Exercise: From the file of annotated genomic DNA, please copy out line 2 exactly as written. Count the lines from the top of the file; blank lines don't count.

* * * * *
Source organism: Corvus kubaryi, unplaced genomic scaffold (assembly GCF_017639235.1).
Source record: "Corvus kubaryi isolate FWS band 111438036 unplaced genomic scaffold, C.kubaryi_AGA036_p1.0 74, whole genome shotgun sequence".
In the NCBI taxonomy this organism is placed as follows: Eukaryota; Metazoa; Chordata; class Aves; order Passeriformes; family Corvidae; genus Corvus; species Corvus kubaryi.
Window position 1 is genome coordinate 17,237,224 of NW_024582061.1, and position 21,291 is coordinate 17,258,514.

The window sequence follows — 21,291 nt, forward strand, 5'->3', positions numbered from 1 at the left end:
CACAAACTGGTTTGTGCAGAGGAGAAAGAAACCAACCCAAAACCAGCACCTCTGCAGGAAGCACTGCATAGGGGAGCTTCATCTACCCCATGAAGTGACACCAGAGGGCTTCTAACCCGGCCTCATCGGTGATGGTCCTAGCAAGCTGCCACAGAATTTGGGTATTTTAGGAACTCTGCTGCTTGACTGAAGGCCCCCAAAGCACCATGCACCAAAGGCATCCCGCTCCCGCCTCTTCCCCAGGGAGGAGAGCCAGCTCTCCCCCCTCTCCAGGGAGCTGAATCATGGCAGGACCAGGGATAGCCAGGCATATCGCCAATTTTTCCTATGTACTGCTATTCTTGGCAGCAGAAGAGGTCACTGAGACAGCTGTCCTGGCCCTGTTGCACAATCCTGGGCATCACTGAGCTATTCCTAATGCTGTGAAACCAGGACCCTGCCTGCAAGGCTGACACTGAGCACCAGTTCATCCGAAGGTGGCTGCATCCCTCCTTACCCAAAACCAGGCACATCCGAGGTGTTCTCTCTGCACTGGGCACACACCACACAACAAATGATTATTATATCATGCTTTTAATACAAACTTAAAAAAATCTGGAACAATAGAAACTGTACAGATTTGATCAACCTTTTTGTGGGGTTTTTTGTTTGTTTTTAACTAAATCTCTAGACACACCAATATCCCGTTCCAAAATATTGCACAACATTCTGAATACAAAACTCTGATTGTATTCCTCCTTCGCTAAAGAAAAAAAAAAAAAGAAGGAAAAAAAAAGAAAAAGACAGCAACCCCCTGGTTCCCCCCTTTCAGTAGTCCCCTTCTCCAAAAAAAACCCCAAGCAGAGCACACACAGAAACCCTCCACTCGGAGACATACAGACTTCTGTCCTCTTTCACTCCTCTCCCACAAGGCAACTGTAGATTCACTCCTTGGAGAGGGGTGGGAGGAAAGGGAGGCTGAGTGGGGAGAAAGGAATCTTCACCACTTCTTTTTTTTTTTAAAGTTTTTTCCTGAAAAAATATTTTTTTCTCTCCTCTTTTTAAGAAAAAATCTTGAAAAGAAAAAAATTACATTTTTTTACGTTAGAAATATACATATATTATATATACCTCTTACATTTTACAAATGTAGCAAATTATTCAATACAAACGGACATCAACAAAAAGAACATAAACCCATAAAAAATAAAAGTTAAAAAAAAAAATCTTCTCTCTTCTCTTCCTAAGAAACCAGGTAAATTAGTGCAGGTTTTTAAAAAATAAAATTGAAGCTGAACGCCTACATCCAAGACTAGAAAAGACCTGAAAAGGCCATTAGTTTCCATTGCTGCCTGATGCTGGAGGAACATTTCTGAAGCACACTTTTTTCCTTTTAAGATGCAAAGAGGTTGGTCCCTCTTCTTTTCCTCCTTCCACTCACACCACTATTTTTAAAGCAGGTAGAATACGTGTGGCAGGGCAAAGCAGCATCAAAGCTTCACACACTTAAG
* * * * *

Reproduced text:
Source record: "Corvus kubaryi isolate FWS band 111438036 unplaced genomic scaffold, C.kubaryi_AGA036_p1.0 74, whole genome shotgun sequence".